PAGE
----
Definition: A rare species is a group of organisms that are very uncommon, scarce, or infrequently encountered. This designation may be applied to either a plant or animal taxon, and is distinct from the term endangered or threatened. Designation of a rare species may be made by an official body, such as a national government, state, or province. The term more commonly appears without reference to specific criteria. Rarity rests on a specific species being represented by a small number of organisms worldwide, usually fewer than 10,000. However, a species having a very narrow endemic range or fragmented habitat also influences the concept. Almost 75% of known species can be classified as rare.
Definition: A taxon is Data Deficient when there is inadequate information to make a direct, or indirect, assessment of its risk of extinction based on its distribution and/or population status. A taxon in this category may be well studied, and its biology well known, but appropriate data on abundance and/or distribution are lacking. Data Deficient is therefore \r\nnot a category of threat. Listing of taxa in this category indicates that more information is \r\nrequired and acknowledges the possibility that future research will show that threatened \r\nclassification is appropriate. It is important to make positive use of whatever data are available. In many cases great care should be exercised in choosing between DD and a threatened status. If the range of a taxon is suspected to be relatively circumscribed, and a considerable period of time has elapsed since the last record of the taxon, threatened status may well be justified.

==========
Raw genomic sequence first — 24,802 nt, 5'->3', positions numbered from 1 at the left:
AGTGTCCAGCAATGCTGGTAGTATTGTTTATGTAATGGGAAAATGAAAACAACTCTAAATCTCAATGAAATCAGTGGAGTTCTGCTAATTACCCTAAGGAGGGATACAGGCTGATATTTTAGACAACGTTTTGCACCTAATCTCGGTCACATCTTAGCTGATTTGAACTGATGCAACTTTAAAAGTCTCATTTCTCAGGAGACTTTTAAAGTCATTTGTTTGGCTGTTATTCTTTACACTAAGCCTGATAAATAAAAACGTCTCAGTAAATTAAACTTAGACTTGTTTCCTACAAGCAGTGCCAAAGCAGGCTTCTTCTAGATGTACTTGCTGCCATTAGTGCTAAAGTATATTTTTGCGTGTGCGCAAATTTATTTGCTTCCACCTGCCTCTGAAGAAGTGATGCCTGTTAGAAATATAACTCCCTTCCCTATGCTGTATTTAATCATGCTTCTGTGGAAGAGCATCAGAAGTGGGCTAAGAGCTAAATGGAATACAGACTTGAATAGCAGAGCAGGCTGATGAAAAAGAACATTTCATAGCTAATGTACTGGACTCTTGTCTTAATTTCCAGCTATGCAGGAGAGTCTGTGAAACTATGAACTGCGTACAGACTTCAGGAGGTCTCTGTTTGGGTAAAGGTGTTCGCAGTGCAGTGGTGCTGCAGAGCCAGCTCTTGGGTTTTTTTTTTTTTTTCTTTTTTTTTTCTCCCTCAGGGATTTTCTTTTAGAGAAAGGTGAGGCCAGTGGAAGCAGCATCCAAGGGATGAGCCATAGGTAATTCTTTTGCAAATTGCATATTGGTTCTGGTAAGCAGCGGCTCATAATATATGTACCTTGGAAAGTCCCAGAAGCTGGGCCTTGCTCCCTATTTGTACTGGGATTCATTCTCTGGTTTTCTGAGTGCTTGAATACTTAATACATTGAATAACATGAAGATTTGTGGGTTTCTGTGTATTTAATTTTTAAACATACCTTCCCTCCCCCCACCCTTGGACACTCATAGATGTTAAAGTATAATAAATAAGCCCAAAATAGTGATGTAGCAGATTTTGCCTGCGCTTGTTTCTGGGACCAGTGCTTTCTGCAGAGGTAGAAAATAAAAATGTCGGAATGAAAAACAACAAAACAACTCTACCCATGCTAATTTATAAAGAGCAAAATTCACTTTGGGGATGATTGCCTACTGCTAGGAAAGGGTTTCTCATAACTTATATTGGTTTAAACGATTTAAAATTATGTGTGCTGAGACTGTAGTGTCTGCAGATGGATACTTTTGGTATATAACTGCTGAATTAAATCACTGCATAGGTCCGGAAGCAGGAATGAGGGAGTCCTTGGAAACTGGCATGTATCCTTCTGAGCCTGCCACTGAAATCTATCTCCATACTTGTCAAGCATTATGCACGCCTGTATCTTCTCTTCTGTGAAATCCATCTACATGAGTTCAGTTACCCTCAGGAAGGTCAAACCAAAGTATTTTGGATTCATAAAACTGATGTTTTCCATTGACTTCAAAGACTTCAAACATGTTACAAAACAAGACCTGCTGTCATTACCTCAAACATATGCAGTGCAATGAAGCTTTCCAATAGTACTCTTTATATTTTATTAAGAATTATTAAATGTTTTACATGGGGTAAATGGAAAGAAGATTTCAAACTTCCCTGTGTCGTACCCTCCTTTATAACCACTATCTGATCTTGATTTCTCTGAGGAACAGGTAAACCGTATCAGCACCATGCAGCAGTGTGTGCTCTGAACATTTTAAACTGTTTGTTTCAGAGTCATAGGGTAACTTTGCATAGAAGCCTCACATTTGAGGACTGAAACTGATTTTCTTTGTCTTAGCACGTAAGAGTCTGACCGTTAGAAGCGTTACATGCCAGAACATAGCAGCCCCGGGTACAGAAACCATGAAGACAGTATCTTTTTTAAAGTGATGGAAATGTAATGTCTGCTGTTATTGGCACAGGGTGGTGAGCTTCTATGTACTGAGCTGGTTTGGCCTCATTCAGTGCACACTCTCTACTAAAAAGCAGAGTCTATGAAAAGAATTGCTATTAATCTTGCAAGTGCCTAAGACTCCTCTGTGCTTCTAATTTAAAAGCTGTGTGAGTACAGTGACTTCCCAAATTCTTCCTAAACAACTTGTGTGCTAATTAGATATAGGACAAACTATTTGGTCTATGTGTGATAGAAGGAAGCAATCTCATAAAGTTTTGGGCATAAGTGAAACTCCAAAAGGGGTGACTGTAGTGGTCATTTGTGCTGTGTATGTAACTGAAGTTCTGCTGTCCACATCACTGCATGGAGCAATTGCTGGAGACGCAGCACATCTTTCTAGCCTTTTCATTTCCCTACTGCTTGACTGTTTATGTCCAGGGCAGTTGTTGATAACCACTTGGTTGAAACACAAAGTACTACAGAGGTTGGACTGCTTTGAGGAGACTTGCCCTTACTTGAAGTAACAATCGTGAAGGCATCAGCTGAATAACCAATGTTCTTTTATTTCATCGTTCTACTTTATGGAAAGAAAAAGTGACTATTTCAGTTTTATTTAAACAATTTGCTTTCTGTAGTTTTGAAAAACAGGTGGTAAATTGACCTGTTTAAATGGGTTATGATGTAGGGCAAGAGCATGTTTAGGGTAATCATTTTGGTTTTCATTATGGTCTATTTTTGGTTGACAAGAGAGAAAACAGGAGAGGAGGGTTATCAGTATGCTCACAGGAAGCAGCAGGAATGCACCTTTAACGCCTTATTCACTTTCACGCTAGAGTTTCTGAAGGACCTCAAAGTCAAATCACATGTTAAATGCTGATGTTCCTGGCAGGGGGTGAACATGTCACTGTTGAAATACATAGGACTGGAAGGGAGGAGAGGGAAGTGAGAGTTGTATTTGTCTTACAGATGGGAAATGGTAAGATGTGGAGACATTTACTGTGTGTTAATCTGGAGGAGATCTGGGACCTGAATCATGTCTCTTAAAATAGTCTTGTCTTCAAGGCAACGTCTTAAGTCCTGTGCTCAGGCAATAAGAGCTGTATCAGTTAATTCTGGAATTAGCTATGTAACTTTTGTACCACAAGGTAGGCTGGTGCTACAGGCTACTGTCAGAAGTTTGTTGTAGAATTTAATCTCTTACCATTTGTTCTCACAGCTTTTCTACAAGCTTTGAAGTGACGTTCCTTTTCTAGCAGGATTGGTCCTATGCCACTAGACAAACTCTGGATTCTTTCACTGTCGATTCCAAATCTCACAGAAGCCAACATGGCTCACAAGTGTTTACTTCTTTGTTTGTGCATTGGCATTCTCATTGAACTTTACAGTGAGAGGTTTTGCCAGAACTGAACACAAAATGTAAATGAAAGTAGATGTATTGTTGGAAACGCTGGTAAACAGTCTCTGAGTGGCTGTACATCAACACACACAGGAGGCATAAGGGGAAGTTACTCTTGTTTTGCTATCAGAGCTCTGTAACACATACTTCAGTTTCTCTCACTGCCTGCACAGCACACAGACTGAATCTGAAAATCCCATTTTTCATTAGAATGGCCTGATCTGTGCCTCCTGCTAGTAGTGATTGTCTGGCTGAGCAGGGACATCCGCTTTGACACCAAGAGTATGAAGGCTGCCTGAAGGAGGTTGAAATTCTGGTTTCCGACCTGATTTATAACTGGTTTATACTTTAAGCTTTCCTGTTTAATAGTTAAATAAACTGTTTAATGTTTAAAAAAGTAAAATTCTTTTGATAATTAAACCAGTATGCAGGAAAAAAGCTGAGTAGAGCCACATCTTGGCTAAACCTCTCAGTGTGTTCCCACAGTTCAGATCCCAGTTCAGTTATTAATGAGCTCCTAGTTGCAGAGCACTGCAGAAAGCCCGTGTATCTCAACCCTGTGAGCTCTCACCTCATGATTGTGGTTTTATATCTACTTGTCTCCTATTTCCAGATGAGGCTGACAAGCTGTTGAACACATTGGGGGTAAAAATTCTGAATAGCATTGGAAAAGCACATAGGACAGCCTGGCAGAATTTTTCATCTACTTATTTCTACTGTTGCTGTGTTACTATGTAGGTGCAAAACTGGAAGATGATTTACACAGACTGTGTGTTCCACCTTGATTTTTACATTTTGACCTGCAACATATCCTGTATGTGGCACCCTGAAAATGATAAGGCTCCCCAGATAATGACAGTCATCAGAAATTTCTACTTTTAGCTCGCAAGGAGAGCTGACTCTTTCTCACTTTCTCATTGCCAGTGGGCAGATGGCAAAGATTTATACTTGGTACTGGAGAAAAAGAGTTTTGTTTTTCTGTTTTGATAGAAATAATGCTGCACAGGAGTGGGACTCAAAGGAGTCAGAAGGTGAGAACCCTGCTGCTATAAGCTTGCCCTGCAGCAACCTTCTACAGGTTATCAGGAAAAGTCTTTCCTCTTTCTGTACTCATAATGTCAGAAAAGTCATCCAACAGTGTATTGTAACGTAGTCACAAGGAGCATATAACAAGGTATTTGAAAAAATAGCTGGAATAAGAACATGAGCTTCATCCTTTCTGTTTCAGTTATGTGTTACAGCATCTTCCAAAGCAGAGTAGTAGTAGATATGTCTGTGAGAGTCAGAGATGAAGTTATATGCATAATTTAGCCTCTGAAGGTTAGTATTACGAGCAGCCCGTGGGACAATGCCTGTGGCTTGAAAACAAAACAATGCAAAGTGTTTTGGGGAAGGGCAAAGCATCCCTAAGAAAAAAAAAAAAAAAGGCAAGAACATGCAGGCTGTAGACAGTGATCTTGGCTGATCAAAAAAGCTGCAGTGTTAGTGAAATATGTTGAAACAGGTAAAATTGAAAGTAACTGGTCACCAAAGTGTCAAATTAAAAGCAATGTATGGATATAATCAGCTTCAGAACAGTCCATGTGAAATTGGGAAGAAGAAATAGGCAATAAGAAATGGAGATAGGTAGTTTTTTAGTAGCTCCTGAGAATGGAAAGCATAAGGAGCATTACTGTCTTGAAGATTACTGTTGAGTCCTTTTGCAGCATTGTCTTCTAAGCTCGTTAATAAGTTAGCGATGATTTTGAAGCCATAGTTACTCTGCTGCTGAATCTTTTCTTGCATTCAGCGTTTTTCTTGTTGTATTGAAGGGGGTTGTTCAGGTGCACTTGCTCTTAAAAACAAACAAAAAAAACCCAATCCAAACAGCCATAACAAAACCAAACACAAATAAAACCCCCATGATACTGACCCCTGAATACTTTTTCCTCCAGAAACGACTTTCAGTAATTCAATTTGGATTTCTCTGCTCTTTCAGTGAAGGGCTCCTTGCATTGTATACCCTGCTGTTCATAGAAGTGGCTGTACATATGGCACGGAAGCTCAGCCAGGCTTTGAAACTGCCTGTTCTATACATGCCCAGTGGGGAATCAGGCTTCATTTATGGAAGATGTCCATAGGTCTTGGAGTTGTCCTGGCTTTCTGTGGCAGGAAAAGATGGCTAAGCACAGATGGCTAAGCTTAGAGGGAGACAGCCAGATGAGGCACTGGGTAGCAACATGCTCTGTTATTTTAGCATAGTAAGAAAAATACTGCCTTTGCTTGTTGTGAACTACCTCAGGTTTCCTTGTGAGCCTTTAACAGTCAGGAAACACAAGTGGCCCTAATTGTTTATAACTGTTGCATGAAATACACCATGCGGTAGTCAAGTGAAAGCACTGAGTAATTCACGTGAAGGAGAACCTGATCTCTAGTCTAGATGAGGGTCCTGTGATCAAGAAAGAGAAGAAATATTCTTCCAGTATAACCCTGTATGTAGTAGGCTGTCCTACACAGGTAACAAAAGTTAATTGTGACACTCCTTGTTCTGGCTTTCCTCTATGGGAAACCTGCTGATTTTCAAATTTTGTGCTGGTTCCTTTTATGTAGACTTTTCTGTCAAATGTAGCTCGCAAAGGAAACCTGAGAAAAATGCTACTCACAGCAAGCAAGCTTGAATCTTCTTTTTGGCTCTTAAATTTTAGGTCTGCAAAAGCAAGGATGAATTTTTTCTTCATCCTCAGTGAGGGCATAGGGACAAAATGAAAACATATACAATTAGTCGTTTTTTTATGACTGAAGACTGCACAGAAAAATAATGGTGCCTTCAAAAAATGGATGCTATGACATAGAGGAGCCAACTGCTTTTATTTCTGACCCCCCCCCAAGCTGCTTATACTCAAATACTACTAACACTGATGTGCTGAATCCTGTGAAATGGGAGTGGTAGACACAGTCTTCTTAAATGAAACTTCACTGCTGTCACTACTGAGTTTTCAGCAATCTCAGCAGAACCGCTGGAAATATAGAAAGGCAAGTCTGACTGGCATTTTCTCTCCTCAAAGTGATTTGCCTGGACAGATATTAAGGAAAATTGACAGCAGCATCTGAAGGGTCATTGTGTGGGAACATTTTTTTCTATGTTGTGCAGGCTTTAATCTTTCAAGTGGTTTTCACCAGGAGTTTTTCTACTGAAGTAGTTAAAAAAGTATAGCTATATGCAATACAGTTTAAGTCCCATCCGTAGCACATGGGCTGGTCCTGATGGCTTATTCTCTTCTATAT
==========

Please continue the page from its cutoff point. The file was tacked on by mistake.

Definition: Capable of creating a new organism by combining the genetic material of two gametes, which may come from two parent organisms or from a single organism, in the case of self-fertilizing hermaphrodites.